David Bourget (Western Ontario)
David Chalmers (ANU, NYU)
Rafael De Clercq
Jack Alan Reynolds
Learn more about PhilPapers
The U.S. Supreme Court recently held that a parody by the rap group 2 Live Crew of Ray Orbison's song "Oh, Pretty Woman" was "fair use" and thus did not infringe the copyright. Although the court insisted that it was not evaluating the quality of the parody, I argue that it does in fact make several aesthetic evaluations and sometimes even seems to praise the content of the parody. I ﬁrst consider the stated reasons for the claimed refusal of the court to evaluate aesthetic quality. Second, I examine the evaluations which the court in fact does make, at least some of which are clearly aesthetic evaluations. I then argue that aesthetic value judgments are both necessary and possible for determinations of "fair use" for such works as the "Pretty Woman" parody.
|Keywords||No keywords specified (fix it)|
|Categories||categorize this paper)|
Setup an account with your affiliations in order to access resources via your University's proxy server
Configure custom proxy (use this if your affiliation does not provide a proxy)
|Through your library||
References found in this work BETA
No references found.
Citations of this work BETA
No citations found.
Similar books and articles
Gabriel Uzquiano (2004). The Supreme Court and the Supreme Court Justices: A Metaphysical Puzzle. Noûs 38 (1):135–153.
Simon Butt, The Constitutional Court's Decision in the Dispute Between the Supreme Court and the Judicial Commission: Banishing Judicial Accountability?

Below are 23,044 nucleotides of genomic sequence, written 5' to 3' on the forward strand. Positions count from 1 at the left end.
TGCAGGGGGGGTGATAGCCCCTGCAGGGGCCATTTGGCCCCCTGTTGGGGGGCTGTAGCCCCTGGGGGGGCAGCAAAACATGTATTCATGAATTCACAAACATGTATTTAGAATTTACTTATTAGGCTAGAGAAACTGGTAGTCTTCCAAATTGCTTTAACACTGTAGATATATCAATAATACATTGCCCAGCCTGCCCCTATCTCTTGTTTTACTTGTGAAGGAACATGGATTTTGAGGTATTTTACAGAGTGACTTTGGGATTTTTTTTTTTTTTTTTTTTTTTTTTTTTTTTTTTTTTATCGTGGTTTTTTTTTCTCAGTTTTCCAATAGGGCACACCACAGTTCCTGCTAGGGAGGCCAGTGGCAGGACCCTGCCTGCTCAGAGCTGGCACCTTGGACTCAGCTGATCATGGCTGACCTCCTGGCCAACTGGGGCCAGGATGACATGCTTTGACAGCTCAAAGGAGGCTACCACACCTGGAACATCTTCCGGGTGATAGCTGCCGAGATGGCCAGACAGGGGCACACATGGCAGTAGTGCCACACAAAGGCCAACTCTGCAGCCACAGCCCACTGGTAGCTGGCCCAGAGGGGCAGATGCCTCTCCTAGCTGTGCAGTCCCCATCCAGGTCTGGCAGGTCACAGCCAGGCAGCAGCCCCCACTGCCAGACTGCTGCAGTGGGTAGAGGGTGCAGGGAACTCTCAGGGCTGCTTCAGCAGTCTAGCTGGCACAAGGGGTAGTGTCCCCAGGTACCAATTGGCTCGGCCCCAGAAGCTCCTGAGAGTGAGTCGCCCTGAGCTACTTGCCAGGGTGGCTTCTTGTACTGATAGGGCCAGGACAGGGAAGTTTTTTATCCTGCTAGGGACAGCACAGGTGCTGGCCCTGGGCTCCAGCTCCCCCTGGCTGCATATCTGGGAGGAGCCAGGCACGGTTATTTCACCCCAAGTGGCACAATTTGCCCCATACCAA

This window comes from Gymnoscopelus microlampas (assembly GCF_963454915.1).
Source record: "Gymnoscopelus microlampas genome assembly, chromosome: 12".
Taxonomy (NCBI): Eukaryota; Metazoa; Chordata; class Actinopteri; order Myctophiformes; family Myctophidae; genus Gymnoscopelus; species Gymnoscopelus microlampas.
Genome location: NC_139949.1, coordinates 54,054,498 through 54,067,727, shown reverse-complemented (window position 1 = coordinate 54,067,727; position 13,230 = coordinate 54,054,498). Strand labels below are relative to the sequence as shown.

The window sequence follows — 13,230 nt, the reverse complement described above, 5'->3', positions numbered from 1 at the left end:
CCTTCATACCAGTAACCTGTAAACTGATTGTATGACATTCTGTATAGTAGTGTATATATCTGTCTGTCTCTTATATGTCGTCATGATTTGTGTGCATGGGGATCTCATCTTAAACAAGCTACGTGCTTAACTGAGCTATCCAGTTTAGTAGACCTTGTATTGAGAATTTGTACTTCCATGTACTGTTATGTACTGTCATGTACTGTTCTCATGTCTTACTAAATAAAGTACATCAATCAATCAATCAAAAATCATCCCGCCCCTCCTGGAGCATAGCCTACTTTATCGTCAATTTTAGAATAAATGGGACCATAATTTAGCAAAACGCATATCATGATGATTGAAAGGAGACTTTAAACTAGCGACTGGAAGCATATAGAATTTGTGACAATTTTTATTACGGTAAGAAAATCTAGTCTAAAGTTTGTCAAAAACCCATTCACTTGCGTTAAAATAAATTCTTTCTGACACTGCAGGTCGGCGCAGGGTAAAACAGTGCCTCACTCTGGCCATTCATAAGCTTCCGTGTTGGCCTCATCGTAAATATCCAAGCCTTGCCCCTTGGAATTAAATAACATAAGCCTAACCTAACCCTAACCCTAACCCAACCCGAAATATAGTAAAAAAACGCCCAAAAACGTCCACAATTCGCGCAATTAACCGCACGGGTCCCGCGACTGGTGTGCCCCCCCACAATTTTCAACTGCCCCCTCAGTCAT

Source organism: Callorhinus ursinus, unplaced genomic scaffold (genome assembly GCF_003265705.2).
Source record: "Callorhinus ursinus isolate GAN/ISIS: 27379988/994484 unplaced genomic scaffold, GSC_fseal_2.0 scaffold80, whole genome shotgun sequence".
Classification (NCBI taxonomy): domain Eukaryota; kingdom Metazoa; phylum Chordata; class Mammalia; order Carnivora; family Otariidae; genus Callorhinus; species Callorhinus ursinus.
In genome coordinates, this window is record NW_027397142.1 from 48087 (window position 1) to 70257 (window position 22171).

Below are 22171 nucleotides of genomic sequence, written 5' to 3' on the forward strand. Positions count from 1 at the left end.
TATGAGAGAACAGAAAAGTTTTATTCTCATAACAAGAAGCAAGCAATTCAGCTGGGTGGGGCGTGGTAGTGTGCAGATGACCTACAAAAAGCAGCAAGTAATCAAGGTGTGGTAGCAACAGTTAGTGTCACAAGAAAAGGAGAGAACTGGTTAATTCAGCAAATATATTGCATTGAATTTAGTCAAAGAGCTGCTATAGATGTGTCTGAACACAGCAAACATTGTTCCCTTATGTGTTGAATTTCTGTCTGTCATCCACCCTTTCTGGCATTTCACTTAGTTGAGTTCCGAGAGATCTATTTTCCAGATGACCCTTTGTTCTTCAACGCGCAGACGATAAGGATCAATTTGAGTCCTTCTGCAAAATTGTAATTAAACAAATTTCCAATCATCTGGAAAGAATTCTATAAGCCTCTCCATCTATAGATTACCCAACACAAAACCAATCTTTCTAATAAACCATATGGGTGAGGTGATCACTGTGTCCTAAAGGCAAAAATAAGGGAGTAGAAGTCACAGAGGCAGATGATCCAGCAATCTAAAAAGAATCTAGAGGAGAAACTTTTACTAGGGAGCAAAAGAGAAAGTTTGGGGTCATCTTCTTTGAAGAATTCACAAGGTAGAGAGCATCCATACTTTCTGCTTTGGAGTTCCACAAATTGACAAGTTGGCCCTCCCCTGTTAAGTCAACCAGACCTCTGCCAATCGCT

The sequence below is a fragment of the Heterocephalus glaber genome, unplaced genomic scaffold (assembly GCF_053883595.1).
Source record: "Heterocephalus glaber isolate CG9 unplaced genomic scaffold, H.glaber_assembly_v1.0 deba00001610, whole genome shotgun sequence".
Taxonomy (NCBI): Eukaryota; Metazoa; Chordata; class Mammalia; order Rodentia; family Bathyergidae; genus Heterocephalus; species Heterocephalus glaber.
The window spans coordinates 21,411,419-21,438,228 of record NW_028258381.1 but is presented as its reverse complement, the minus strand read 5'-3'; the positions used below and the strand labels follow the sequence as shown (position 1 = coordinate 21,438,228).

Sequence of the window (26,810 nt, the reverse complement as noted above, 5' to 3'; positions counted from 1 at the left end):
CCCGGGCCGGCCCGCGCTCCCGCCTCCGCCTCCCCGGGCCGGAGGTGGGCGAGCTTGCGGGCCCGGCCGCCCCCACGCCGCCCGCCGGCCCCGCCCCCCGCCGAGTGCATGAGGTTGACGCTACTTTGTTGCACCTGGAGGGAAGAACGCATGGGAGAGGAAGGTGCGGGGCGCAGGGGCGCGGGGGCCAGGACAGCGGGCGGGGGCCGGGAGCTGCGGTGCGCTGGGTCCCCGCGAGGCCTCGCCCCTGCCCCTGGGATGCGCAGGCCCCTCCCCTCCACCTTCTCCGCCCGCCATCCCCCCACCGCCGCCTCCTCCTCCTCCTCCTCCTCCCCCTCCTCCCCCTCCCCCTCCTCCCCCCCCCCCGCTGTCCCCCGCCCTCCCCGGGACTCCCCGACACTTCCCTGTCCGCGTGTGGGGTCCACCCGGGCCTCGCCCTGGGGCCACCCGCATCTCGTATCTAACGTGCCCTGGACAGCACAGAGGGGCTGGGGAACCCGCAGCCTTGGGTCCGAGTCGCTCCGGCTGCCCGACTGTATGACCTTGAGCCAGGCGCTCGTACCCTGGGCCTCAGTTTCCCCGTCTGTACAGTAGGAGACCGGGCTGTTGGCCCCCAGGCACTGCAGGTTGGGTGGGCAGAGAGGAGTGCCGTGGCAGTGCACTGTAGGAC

William A. Edmundson (2007). Schauer on Precedent in the U.S. Supreme Court. Georgia State University Law Review 24 (2):403-13.
Vojko Strahovnik (2004). The Riddle of Aesthetic Principles. Acta Analytica 19 (33):189-208.
Theodore W. Ruger (2004). The United State Supreme Court and Health Law: The Year in Review: The Supreme Court Federalizes Managed Care Liability. Journal of Law, Medicine and Ethics 32 (3):528-531.
Charles T. Kotuby Jr, Private International Law Before the United States Supreme Court: Recent Terms in Review.
David C. Thompson & Melanie Wachtell, An Empirical Analysis of Supreme Court Certiorari Petition Procedures: The Call for Response and the Call for the Views of the Solicitor General.
Kristin Lefebvre (2007). An Ethical Evaluation of the Supreme Court Decision Regarding ERISA Interpretation. Journal of Philosophical Research 32 (Supplement):327-334.
Michael J. Saks (2008). Explaining the Tension Between the Supreme Court's Embrace of Validity as the Touchstone of Admissibility of Expert Testimony and Lower Courts' (Seeming) Rejection of Same. Episteme 5 (3):pp. 329-342.
Added to index2010-12-22
Total downloads14 ( #131,517 of 1,681,726 )
Recent downloads (6 months)2 ( #112,061 of 1,681,726 )
How can I increase my downloads?